eighteenth part, called “a way in XVIII,” of a series of ‘letters’ written to you, the reader, towards a book called, theatre | writing

A way in

The systematicity of language, on which its humanity depends, lies in the organisation of symbols. But other species produce symbols: again, they have a sexual function. Yes, I would even say some other species are symbols. And other species have languages that do not require the presence of another of their species to communicate, because of symbols.

Systematicity borne of symbolic representation relies on persevering in the illusion of human separation, through the separation of symbols, that we share with other species, from nature, material, from the elements, chief among which is the air; separating human symbols from breath, sound and means of physically producing them. Each symbol is complete. It doesn’t, as David Abram writes, require the breath or the voice or the air in which to mean something. Each symbol gives the impression of its autonomy, of its independence from the physics of its transmission. So it makes what we may call a metaphysical impression. It can only be organised as a language in a system because of this.

We can add that the system of language is also only analyzed because of the illusion. The line, we have been saying, of artifice. Where symbolic status is, as we know, exaggerated, through the thickening of the line that frees it from the action of its making. The stage.

It can therefore, the system of language, as system of systematicity, be analyzed to be an external object. Because it is. And an invention. And it can manifest from its depths its propensity to deconstruction. Or historical genealogy, such as Abram enacts, showing, through a somewhat exaggerated claim, it is with the Greeks of the 5th century BCE that language achieves autonomy, is freed from the voice. And from the need to be animated by being spoken in order to make sense, and, equally, at the same time, showing the insufficiency, a kind of systemic insufficiency, giving rise to the inexpressible. The Greek invention is vowels, added to Ancient Hebrew they make all the difference.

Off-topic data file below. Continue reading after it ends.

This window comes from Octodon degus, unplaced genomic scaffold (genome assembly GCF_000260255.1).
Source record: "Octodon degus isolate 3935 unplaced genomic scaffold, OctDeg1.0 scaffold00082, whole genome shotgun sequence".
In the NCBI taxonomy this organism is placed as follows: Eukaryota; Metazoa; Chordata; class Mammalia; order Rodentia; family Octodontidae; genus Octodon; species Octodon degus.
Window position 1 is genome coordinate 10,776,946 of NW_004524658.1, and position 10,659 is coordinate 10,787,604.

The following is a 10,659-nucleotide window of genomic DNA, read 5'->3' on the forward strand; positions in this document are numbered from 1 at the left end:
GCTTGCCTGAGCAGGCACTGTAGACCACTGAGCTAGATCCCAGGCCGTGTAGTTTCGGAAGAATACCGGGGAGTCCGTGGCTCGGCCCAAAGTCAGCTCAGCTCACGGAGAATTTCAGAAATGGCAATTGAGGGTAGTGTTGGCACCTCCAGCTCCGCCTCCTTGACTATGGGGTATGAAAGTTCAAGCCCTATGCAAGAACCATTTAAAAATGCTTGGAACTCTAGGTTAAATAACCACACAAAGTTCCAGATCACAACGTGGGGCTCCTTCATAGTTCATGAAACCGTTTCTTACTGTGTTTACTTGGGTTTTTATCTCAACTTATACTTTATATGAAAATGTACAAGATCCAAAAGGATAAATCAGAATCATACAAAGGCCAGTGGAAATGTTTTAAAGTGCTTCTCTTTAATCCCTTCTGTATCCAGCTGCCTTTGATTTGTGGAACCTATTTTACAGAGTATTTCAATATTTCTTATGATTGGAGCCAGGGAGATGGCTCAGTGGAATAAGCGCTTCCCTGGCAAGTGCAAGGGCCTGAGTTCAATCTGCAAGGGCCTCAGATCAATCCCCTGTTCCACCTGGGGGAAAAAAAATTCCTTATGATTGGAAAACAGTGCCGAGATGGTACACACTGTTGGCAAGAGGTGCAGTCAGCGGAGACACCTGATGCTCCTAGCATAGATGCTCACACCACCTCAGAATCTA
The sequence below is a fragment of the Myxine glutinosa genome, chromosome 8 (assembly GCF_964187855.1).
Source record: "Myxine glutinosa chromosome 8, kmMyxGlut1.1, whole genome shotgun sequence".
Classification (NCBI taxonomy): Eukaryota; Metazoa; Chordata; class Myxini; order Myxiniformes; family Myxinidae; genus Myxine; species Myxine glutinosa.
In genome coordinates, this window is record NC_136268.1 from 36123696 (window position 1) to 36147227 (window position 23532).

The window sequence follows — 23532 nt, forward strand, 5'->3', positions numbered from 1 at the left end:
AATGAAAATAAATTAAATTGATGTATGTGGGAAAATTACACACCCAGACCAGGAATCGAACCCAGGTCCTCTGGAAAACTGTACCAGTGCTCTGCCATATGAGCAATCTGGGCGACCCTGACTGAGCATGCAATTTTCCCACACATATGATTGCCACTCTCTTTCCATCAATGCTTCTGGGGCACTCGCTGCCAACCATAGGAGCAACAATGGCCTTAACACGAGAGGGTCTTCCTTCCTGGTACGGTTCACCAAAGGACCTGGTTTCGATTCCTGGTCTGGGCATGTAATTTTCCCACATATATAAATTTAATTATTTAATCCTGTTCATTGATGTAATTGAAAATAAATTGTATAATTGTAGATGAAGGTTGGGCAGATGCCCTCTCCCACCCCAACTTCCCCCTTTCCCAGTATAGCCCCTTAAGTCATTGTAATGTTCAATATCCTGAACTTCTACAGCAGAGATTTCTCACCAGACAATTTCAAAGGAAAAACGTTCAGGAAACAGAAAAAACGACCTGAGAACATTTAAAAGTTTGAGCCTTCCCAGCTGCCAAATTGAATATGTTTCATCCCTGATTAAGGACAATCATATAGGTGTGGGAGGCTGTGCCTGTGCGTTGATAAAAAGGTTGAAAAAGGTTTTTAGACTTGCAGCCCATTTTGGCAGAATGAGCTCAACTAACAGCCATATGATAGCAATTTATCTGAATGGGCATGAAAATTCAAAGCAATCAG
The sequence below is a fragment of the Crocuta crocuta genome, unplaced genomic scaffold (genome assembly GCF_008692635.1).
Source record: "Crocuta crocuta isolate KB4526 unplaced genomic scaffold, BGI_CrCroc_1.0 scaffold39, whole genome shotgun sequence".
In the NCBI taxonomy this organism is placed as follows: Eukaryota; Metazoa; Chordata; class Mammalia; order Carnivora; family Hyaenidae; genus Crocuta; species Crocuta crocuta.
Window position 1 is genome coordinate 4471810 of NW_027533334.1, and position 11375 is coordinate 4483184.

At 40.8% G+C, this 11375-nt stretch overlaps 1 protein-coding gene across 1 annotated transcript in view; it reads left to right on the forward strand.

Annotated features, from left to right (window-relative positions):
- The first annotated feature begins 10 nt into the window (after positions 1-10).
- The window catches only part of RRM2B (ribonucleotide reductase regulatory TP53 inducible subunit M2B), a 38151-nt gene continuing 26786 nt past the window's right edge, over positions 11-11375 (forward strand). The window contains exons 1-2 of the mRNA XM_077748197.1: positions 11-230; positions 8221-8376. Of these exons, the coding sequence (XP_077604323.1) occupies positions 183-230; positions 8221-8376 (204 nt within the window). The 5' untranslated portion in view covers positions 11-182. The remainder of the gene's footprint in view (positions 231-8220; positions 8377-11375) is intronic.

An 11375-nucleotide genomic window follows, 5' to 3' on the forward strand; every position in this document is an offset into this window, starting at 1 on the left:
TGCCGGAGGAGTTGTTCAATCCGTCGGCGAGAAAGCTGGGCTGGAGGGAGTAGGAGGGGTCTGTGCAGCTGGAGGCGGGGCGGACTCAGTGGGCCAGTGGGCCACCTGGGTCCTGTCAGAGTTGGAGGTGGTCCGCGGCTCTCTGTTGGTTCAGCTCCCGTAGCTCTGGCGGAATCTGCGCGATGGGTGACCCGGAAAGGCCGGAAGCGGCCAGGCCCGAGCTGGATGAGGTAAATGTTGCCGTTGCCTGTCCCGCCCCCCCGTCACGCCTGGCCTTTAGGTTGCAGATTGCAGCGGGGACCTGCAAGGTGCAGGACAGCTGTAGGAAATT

They carry the voice. And are by some to be seen as the flesh of the word, its impersonal affect, the very sound of breath passing through the consonants. Said on stage, revocalised from the page, consonants, according to this tradition, carry the thought or reason, while vowels convey emotion. With certain stresses, certain modes of exaggeration, an actor speaking from a script, or, I suppose on her own behalf, I have never tested it, perhaps because it is presumed, that is, her emotional investment is presumed, as soon as she speaks on her own behalf, and because of it, an actor can foreground affective or noematic qualities, phenomenalise them, as it were. Choosing either reason or feeling to foreground.

In order to make the system of language, breaking bits off it was necessary. And claiming for them an internal structuration on which they were sustained. As much letters as the division of signifier from signified, or sign from the event it names. Names then proliferate because each word names one. And within each one is another which it names. So that we may ask, where else have we seen such broken bits, each stating itself individually autonomous and simultaneously being replicated in every part?

Simultaneously, and not in succession, note, because the system to be one, like the network to be one, requires simultaneity. The simultaneity of its auto-differentiation, where, in space, each difference is a part of the same. Where, in space, each part is enumerable. Each part is able to be enumerated up to the very big numbers that lead us to invoke the inexpressible.

And, haven’t we, on the stage, which is a space, said that the subject drew on the mise en abîme, drawing from it subjective resources? These are, we recall, as much those of the I think I think as the it thinks it thinks. And we have said these are limitless as well.

Yes, I can see there is a kind of nonsense here, but how do we escape it? In other words, this writing takes part in the systematicity of language we have equated with being the basis for the human’s claim to uniqueness, and not the fact of language itself. And I’m not envisaging, for this writing, any sort of escape, from its lack of systematicity. Or its bad grammar. (As if not playing by the rules or not acknowledging them were enough. Or, as if ceasing to function was enough!)

What allows us not to fall into the depths? The stage door. Exiting via the foyer would be the social function.

If Blanchot is able to claim for literature an outside it’s because it has a stage door. The autist remains in the doorway. And the depressive continues to stare into the black and empty stage.

Theatre teaches us—just enough. Take just enough of those internal resources. Take just enough subject with you.

note: source references available on request–these will be part of the book, if it should come to pass.

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